Science found a new receptor in 2019 – The CB3 receptor
Now, however, scientists think they’ve pinpointed a new cannabinoid receptor, one that could crack open a new smorgasbord of healing possibilities.
The molecule in question goes by the name GPR55, but may soon be known as CB3. The molecule itself was first discovered in 1999 in various parts of the brain—the hippocampus, cerebellum, thalamus, etc. But newer research has discovered that it also hides out in more remote parts of the body, such as the spleen, gastrointestinal tract and adrenal glands.
The potential here is gigantic. It could explain why CBD oil is has such a diverse range of health benefits, many of which are proven through trials but poorly understood from a scientific perspective. If researchers could unlock the mechanism by which medical cannabis operates, it could lead us toward developing new and more effective therapies for all kinds of diseases.
But not just that. Discovering a new layer of the endocannabinoid system has enormous potential to teach us about the way that our bodies function—and fight disease.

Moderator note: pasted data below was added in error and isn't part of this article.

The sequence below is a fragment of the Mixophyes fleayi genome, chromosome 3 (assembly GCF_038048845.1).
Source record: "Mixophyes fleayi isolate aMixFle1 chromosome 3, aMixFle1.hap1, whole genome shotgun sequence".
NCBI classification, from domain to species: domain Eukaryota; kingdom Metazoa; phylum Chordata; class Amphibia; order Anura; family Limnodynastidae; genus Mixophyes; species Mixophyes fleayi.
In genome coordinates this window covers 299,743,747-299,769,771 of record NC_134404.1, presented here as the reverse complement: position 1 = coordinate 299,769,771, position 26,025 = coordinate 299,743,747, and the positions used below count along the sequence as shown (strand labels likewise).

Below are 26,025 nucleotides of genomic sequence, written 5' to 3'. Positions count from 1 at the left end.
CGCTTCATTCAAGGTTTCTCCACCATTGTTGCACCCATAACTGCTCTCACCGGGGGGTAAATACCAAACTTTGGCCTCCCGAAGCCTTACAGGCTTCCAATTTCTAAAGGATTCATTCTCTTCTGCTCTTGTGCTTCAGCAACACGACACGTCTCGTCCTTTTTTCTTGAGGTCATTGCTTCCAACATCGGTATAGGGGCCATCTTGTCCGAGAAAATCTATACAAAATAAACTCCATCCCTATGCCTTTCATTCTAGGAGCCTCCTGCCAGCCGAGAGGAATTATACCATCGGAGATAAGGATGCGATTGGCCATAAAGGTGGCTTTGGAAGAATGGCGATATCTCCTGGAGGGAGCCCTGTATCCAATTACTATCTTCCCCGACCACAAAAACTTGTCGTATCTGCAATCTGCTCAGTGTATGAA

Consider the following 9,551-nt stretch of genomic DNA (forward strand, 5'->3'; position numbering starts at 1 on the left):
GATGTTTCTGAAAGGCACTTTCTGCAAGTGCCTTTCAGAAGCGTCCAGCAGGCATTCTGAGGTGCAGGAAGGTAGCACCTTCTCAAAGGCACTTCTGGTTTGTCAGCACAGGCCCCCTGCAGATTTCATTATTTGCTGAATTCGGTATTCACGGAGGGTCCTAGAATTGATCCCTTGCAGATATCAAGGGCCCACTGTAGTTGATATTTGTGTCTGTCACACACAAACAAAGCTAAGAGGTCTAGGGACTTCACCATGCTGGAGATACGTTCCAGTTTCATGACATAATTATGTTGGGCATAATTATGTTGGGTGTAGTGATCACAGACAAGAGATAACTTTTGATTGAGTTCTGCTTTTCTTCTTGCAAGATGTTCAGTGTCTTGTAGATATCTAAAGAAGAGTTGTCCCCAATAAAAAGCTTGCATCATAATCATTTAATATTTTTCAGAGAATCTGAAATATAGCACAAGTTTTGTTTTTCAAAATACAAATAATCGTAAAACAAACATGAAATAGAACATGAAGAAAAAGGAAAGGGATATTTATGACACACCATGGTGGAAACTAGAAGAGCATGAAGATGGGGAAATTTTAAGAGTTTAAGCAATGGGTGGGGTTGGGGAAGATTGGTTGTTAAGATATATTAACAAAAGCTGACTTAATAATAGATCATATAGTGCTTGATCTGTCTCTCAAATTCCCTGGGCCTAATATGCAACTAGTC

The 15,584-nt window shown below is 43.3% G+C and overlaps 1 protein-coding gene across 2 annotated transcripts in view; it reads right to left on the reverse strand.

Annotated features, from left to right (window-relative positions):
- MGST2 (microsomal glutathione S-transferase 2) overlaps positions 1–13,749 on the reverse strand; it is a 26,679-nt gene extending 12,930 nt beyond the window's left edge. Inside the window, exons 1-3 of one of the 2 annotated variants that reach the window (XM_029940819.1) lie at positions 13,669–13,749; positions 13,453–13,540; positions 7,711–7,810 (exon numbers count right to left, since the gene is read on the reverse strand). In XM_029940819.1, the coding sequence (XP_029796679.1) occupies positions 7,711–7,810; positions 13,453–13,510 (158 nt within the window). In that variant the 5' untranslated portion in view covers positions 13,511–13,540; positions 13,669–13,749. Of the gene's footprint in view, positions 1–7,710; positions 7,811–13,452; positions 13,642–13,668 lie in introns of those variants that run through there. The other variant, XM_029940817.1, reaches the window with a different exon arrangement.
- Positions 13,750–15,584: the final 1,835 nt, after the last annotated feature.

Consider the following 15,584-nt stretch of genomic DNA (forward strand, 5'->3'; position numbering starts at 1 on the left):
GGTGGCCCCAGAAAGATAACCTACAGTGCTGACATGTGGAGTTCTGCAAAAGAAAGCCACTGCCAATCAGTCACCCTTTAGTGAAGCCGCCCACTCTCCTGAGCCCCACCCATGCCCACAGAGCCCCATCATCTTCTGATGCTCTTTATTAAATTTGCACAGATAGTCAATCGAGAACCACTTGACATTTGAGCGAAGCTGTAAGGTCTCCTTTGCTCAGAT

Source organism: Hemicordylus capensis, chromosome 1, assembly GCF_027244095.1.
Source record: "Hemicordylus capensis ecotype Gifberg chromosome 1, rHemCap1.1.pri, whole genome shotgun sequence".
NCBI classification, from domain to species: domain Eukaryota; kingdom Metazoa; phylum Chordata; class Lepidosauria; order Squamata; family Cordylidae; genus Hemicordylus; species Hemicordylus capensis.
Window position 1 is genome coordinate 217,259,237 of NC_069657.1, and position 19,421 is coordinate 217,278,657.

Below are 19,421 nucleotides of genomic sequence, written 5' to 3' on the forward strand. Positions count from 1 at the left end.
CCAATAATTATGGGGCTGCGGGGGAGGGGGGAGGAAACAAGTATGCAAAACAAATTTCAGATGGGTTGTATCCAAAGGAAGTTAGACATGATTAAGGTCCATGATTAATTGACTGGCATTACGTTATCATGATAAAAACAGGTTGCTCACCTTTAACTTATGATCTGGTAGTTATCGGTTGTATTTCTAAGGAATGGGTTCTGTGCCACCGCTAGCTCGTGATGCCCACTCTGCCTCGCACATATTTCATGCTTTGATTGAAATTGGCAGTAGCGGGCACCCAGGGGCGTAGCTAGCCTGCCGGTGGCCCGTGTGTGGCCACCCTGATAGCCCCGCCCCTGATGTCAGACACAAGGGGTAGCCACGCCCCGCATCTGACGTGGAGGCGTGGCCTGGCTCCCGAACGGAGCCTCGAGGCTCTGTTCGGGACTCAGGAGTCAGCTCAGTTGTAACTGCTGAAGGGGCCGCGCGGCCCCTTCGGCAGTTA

Where are the receptors located mainly in the body?
Discovery of cannabinoids
After scientists discovered the different receptors, they were faced with a major issue. Why is a human body equipped with receptors that bind to foreign substances? Research has shown that the human body produces substances that are almost identical to cannabinoids. This is where the term endocannabinoids comes from. Endo means ‘body’s own’. The endocannabinoid system (ECS) therefore stands for our body’s own cannabinoid system.
Agonists – Antagonists
Most cells in a human body have many different receptors on their surface. A receptor has a very specific structure and only substances that fit exactly in this structure can attach themselves to it. This principle can be compared to a key that only fits in one lock. Receptors can be influenced by a certain substance in different ways. These substances are also called ‘Agonists’ and ‘Antagonists’.
An agonist binds to a receptor and activates it. A certain reaction will occur in the cell. THC, for example, binds to the CB1 receptors, causing a certain effect (feeling high). CBD cannot bind to the CB1 receptors. This could immediately explain the non-psychoactive effect of CBD.
Antagonists do not bind to a receptor, unlike an agonist. What they do is to prevent a particular receptor from being activated. Antagonists are also called ‘blockers’.
As described above, CBD can trigger CB1 and CB2 receptors. By blocking the CB1-receptor, the ‘high’ effect of THC is inhibited. This is not only this way CBD can affect the human body. There are many more different factors that can be influenced by CBD.